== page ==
Pistol shrimp (Alpheus glaber)

Distribution data supplied by the Ocean Biodiversity Information System (OBIS). To interrogate UK data visit the NBN Atlas.Map Help



A small shrimp usually up to 43 mm in length (max. length 65 mm). Its colour is dorsally red, with white lateral borders to the carapace and appendages. The narrow rostrum is straight and unarmed, being distinctively pointed and short at the top. There are two antennae, one being a third of the length of the other. The anterior projections of the carapace actually cover the eyes in the dorsal view. The chelae are noticeable dissimilar in size with a normal join of the dactyl. The third thoracic appendage is slightly longer than scaphocerite (outer/exopod branch in antenna). And the tail fan/telson has two pairs of lateral spines.

Recorded distribution in Britain and Ireland

Occurs off the SW and W coasts of England, and off the east, south and west coasts of Ireland. Also recorded off the west coast of the Isle of Man, with numerous records in the Celtic Sea, and a recent record (05/04) off Sellafield in the east Irish Sea.

Global distribution



Found at a depth range of 30-100 m, and are either partly or completely buried in sand, silt or mud.

Depth range


Identifying features

  • Max length 65 mm; usually 43 mm.
  • Dorsally red in colour.
  • White lateral borders of carapace and appendages.
  • Narrow rostrum, short and pointed at top.
  • Dissimialer size and shape of chelae.

Additional information

The shrimp produces the snapping sound by an extremely rapid closure of its large snapper claw. The loud snap has been attributed to the mechanical contact made when the dactyl and the probus edges hit each other as the claw closes. The snapping plays an important role in intraspecific communication. In addition, it is used to defend a shelter or territory and to stun and even kill prey (for example see Versluis et al., 2000).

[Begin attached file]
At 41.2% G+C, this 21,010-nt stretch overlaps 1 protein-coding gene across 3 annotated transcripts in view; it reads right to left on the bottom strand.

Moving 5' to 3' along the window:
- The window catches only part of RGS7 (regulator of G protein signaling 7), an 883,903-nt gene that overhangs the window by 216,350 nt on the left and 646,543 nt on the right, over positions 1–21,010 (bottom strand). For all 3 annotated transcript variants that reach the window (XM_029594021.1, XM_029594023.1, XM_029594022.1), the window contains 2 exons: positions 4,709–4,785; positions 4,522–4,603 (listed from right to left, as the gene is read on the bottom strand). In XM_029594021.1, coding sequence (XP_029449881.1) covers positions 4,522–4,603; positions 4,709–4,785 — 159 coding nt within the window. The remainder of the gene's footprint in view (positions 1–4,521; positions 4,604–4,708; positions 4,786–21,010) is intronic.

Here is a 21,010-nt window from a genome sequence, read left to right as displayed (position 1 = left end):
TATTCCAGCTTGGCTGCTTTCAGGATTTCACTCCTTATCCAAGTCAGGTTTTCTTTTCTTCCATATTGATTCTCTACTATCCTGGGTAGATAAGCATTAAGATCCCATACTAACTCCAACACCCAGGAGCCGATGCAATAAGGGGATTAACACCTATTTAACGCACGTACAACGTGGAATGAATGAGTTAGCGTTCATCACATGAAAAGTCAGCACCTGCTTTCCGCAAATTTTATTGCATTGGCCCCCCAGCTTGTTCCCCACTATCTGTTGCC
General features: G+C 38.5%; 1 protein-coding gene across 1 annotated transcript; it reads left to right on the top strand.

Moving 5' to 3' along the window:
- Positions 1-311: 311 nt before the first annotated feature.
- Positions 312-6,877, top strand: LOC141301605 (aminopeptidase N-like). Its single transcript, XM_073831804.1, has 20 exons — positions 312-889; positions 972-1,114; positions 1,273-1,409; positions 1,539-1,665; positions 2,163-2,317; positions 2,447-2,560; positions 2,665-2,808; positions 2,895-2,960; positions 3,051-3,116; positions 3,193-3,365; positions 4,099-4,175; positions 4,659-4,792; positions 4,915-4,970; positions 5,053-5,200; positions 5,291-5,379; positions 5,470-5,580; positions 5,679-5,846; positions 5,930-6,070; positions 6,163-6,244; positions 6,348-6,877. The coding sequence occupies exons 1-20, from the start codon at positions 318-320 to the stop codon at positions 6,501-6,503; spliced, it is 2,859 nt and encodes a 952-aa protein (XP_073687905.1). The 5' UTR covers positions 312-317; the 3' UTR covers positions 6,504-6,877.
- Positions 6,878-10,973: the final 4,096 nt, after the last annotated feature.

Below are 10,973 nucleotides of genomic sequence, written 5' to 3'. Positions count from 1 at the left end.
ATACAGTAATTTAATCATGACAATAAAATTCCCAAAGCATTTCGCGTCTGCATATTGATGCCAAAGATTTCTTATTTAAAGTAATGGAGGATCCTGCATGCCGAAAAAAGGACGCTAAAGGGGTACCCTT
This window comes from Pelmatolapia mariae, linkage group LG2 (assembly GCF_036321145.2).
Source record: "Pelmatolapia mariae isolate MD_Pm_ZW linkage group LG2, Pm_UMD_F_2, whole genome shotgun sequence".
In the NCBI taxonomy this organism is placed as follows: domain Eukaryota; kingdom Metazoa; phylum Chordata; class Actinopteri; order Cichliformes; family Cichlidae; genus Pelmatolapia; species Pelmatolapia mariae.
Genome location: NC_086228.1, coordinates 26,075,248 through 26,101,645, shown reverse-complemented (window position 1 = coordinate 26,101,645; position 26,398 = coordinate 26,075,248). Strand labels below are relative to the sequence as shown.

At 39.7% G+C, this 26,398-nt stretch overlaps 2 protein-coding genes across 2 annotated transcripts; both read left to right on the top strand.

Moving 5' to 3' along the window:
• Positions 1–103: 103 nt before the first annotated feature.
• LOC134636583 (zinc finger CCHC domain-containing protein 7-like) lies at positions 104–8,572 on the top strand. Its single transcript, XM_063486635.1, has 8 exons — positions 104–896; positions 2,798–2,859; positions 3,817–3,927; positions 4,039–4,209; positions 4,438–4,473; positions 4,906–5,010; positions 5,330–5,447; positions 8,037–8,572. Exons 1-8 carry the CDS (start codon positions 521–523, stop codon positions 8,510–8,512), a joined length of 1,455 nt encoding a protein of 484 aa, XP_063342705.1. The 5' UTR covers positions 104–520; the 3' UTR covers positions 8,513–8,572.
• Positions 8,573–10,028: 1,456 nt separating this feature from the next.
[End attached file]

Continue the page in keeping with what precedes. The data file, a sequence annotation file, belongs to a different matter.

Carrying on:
Listed by

- none -


  1. Bruce, J.R., Colman, J.S. & Jones, N.S., 1963. Marine fauna of the Isle of Man. Liverpool: Liverpool University Press.

  2. Hayward, P., Nelson-Smith, T. & Shields, C. 1996. Collins pocket guide. Sea shore of Britain and northern Europe. London: HarperCollins.

  3. Howson, C.M. & Picton, B.E., 1997. The species directory of the marine fauna and flora of the British Isles and surrounding seas. Belfast: Ulster Museum. [Ulster Museum publication, no. 276.]

  4. Smaldon, G., Holthuis, L.B. & Fransen, C.H.J.M., 1993. Coastal Shrimps and Prawns (Revised edn). Shrewsbury: Field Studies Council.

  5. Versluis, M., Schmitz, B., von der Heydt, A. & Lohse, D., 2000. How snapping shrimp snap: through cavitating bubbles. Science, 289, 2114-2117.


  1. NBN (National Biodiversity Network) Atlas. Available from: https://www.nbnatlas.org.

  2. OBIS (Ocean Biodiversity Information System),  2024. Global map of species distribution using gridded data. Available from: Ocean Biogeographic Information System. www.iobis.org. Accessed: 2024-06-25


This review can be cited as:

Rowley, S.J. 2008. Alpheus glaber Pistol shrimp. In Tyler-Walters H. and Hiscock K. Marine Life Information Network: Biology and Sensitivity Key Information Reviews, [on-line]. Plymouth: Marine Biological Association of the United Kingdom. [cited 25-06-2024]. Available from: https://marlin.ac.uk/species/detail/2068

Last Updated: 17/04/2008